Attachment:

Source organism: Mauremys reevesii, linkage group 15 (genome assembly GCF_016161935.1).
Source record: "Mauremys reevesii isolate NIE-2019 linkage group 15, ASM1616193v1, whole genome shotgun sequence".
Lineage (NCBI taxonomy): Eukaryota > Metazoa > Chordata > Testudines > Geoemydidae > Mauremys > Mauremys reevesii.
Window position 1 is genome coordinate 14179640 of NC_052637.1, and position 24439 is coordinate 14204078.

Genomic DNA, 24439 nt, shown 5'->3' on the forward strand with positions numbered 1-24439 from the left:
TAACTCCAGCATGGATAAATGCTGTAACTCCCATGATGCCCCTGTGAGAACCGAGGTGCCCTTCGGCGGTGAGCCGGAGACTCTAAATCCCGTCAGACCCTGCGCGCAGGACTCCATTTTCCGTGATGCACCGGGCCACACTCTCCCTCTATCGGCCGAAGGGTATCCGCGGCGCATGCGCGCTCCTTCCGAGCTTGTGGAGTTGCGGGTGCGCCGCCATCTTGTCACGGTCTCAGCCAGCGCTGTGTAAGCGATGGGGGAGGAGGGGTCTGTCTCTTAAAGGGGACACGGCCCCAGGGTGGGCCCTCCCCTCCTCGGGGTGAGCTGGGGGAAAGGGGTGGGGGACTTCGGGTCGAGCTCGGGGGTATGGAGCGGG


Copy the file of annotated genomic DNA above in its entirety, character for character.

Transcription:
Source organism: Mauremys reevesii, linkage group 15 (genome assembly GCF_016161935.1).
Source record: "Mauremys reevesii isolate NIE-2019 linkage group 15, ASM1616193v1, whole genome shotgun sequence".
Lineage (NCBI taxonomy): Eukaryota > Metazoa > Chordata > Testudines > Geoemydidae > Mauremys > Mauremys reevesii.
Window position 1 is genome coordinate 14179640 of NC_052637.1, and position 24439 is coordinate 14204078.

Genomic DNA, 24439 nt, shown 5'->3' on the forward strand with positions numbered 1-24439 from the left:
TAACTCCAGCATGGATAAATGCTGTAACTCCCATGATGCCCCTGTGAGAACCGAGGTGCCCTTCGGCGGTGAGCCGGAGACTCTAAATCCCGTCAGACCCTGCGCGCAGGACTCCATTTTCCGTGATGCACCGGGCCACACTCTCCCTCTATCGGCCGAAGGGTATCCGCGGCGCATGCGCGCTCCTTCCGAGCTTGTGGAGTTGCGGGTGCGCCGCCATCTTGTCACGGTCTCAGCCAGCGCTGTGTAAGCGATGGGGGAGGAGGGGTCTGTCTCTTAAAGGGGACACGGCCCCAGGGTGGGCCCTCCCCTCCTCGGGGTGAGCTGGGGGAAAGGGGTGGGGGACTTCGGGTCGAGCTCGGGGGTATGGAGCGGG